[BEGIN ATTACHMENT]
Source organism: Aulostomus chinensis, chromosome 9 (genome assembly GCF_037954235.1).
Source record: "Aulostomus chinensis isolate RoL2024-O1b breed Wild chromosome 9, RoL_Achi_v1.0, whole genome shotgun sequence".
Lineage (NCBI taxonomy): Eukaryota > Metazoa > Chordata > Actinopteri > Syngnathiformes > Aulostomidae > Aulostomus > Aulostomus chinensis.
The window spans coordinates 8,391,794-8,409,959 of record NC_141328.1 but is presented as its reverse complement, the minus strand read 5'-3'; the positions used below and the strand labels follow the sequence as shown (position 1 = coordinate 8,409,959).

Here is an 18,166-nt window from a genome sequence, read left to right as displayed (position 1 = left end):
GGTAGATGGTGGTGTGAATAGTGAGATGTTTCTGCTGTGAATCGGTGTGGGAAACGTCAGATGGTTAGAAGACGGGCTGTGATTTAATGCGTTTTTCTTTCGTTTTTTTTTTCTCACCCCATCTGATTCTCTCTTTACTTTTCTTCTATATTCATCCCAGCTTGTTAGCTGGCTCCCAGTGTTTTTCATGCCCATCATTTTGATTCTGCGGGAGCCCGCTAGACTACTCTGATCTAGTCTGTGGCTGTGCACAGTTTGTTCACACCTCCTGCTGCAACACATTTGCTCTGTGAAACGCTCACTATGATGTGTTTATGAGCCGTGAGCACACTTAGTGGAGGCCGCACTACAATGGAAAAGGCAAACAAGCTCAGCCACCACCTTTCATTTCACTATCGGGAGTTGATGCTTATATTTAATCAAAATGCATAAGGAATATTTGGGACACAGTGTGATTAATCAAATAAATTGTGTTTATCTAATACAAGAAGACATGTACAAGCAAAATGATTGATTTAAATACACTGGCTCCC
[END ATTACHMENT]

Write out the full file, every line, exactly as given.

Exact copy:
Source organism: Aulostomus chinensis, chromosome 9 (genome assembly GCF_037954235.1).
Source record: "Aulostomus chinensis isolate RoL2024-O1b breed Wild chromosome 9, RoL_Achi_v1.0, whole genome shotgun sequence".
Lineage (NCBI taxonomy): Eukaryota > Metazoa > Chordata > Actinopteri > Syngnathiformes > Aulostomidae > Aulostomus > Aulostomus chinensis.
The window spans coordinates 8,391,794-8,409,959 of record NC_141328.1 but is presented as its reverse complement, the minus strand read 5'-3'; the positions used below and the strand labels follow the sequence as shown (position 1 = coordinate 8,409,959).

Here is an 18,166-nt window from a genome sequence, read left to right as displayed (position 1 = left end):
GGTAGATGGTGGTGTGAATAGTGAGATGTTTCTGCTGTGAATCGGTGTGGGAAACGTCAGATGGTTAGAAGACGGGCTGTGATTTAATGCGTTTTTCTTTCGTTTTTTTTTTCTCACCCCATCTGATTCTCTCTTTACTTTTCTTCTATATTCATCCCAGCTTGTTAGCTGGCTCCCAGTGTTTTTCATGCCCATCATTTTGATTCTGCGGGAGCCCGCTAGACTACTCTGATCTAGTCTGTGGCTGTGCACAGTTTGTTCACACCTCCTGCTGCAACACATTTGCTCTGTGAAACGCTCACTATGATGTGTTTATGAGCCGTGAGCACACTTAGTGGAGGCCGCACTACAATGGAAAAGGCAAACAAGCTCAGCCACCACCTTTCATTTCACTATCGGGAGTTGATGCTTATATTTAATCAAAATGCATAAGGAATATTTGGGACACAGTGTGATTAATCAAATAAATTGTGTTTATCTAATACAAGAAGACATGTACAAGCAAAATGATTGATTTAAATACACTGGCTCCC